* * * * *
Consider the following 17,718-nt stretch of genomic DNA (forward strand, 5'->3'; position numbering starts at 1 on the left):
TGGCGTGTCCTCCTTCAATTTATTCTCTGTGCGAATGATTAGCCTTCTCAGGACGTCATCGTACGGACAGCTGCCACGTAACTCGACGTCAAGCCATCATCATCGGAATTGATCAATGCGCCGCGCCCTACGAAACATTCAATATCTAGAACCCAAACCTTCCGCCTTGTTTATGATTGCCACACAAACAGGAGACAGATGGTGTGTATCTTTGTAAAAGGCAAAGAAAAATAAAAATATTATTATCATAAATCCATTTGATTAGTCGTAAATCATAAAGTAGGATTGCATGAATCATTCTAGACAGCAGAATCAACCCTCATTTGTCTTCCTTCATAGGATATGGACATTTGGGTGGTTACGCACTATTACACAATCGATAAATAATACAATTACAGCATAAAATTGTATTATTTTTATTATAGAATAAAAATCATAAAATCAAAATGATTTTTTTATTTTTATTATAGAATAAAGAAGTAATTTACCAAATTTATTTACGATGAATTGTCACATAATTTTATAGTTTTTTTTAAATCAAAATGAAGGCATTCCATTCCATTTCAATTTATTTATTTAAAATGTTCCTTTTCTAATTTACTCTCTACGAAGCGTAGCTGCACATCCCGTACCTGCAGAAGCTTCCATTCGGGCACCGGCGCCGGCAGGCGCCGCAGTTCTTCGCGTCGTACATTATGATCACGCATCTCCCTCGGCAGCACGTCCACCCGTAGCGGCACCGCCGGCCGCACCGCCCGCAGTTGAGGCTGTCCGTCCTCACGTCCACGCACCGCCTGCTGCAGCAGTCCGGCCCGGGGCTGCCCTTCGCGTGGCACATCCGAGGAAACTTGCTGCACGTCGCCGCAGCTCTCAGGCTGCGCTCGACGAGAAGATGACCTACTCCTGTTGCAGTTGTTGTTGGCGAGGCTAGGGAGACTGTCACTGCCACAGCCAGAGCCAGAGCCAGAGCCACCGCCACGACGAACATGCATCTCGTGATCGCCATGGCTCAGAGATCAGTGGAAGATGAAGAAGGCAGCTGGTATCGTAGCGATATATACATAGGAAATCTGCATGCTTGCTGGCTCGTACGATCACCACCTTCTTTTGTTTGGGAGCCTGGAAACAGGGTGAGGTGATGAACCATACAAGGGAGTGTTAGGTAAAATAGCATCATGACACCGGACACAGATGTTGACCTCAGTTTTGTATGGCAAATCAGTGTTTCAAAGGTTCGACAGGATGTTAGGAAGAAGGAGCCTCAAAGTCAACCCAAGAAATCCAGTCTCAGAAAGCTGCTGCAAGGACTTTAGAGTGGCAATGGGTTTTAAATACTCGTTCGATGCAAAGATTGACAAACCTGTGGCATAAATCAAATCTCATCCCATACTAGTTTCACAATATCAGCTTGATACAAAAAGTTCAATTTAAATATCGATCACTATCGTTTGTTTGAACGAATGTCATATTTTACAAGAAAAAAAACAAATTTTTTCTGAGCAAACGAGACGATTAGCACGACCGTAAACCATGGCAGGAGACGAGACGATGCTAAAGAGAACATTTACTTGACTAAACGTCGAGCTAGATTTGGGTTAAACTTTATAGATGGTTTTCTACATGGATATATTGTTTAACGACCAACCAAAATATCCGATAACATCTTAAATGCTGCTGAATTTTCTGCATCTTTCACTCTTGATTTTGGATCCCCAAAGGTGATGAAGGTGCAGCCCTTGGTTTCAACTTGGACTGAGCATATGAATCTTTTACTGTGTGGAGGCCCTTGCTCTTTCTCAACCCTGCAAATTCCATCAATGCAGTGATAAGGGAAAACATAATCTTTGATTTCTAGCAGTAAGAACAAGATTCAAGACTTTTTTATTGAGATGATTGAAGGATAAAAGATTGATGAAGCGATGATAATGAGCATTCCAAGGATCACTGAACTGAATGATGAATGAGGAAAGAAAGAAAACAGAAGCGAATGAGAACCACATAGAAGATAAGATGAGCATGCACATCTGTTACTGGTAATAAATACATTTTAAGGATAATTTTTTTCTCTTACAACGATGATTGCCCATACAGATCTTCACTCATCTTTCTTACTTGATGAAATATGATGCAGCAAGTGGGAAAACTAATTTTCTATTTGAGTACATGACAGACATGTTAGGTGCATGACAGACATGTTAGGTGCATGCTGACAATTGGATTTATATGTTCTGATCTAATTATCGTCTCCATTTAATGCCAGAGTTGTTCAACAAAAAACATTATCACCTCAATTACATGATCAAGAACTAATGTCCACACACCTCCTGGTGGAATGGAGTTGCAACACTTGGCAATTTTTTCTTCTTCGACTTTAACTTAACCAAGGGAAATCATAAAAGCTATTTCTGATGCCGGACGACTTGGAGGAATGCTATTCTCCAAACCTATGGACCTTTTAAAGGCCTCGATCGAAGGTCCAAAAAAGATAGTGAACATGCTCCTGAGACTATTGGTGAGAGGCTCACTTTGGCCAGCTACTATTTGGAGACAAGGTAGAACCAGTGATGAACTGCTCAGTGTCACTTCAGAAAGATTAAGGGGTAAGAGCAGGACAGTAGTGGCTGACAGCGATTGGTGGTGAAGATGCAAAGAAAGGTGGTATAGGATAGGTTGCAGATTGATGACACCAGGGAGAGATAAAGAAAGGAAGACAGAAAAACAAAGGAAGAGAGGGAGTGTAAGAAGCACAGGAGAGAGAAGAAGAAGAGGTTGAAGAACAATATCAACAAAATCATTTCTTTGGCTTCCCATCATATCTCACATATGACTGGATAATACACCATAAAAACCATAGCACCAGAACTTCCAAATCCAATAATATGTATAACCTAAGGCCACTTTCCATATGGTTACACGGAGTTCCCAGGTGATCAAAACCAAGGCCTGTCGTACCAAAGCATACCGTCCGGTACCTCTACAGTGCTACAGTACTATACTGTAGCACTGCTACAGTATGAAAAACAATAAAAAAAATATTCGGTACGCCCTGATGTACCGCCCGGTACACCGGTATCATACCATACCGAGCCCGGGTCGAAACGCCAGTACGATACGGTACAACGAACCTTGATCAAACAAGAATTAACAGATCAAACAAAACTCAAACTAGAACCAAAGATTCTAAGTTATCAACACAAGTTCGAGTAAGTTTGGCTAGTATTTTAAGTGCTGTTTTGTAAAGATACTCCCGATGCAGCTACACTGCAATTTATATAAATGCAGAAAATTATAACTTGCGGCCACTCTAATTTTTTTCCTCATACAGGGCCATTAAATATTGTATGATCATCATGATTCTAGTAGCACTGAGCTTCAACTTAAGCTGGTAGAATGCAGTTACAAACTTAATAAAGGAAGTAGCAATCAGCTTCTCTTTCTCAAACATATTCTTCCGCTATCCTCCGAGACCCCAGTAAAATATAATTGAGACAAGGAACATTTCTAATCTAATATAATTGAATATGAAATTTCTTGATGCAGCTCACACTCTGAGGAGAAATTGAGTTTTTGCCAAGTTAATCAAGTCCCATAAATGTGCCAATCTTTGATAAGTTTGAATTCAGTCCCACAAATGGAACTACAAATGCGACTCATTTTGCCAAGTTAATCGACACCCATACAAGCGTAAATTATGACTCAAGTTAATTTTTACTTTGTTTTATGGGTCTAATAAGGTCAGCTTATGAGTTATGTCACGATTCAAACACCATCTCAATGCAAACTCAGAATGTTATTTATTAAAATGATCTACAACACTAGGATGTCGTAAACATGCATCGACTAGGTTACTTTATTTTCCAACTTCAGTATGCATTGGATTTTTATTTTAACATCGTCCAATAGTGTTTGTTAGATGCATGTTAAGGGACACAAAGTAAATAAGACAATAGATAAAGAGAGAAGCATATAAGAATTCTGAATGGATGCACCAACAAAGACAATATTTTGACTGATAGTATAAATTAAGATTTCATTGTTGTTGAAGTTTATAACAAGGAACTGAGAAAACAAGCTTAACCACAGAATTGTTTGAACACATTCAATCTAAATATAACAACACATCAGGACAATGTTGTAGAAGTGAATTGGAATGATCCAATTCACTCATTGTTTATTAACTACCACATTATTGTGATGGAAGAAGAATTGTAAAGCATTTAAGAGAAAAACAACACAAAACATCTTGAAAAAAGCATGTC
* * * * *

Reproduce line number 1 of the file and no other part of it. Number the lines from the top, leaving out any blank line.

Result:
Consider the following 17,718-nt stretch of genomic DNA (forward strand, 5'->3'; position numbering starts at 1 on the left):